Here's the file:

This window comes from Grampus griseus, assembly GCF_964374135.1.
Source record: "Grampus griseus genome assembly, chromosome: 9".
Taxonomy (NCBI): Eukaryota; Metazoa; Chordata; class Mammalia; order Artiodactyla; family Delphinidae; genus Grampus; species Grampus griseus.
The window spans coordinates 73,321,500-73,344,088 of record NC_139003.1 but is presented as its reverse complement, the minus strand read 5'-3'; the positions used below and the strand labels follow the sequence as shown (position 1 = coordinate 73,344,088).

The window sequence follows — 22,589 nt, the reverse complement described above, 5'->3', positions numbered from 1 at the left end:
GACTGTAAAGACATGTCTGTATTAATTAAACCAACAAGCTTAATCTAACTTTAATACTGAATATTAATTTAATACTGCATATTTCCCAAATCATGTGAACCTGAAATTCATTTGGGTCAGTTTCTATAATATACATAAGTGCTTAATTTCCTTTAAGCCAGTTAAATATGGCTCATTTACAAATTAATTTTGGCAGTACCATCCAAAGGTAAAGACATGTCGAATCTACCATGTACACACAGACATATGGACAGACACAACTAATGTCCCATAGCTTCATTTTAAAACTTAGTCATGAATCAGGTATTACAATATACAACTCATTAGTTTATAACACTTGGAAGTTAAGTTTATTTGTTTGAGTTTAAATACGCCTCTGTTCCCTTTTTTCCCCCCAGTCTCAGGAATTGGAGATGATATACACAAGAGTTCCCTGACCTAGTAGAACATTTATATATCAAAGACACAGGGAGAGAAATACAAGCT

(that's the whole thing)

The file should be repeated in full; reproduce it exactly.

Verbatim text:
This window comes from Grampus griseus, assembly GCF_964374135.1.
Source record: "Grampus griseus genome assembly, chromosome: 9".
Taxonomy (NCBI): Eukaryota; Metazoa; Chordata; class Mammalia; order Artiodactyla; family Delphinidae; genus Grampus; species Grampus griseus.
The window spans coordinates 73,321,500-73,344,088 of record NC_139003.1 but is presented as its reverse complement, the minus strand read 5'-3'; the positions used below and the strand labels follow the sequence as shown (position 1 = coordinate 73,344,088).

The window sequence follows — 22,589 nt, the reverse complement described above, 5'->3', positions numbered from 1 at the left end:
GACTGTAAAGACATGTCTGTATTAATTAAACCAACAAGCTTAATCTAACTTTAATACTGAATATTAATTTAATACTGCATATTTCCCAAATCATGTGAACCTGAAATTCATTTGGGTCAGTTTCTATAATATACATAAGTGCTTAATTTCCTTTAAGCCAGTTAAATATGGCTCATTTACAAATTAATTTTGGCAGTACCATCCAAAGGTAAAGACATGTCGAATCTACCATGTACACACAGACATATGGACAGACACAACTAATGTCCCATAGCTTCATTTTAAAACTTAGTCATGAATCAGGTATTACAATATACAACTCATTAGTTTATAACACTTGGAAGTTAAGTTTATTTGTTTGAGTTTAAATACGCCTCTGTTCCCTTTTTTCCCCCCAGTCTCAGGAATTGGAGATGATATACACAAGAGTTCCCTGACCTAGTAGAACATTTATATATCAAAGACACAGGGAGAGAAATACAAGCT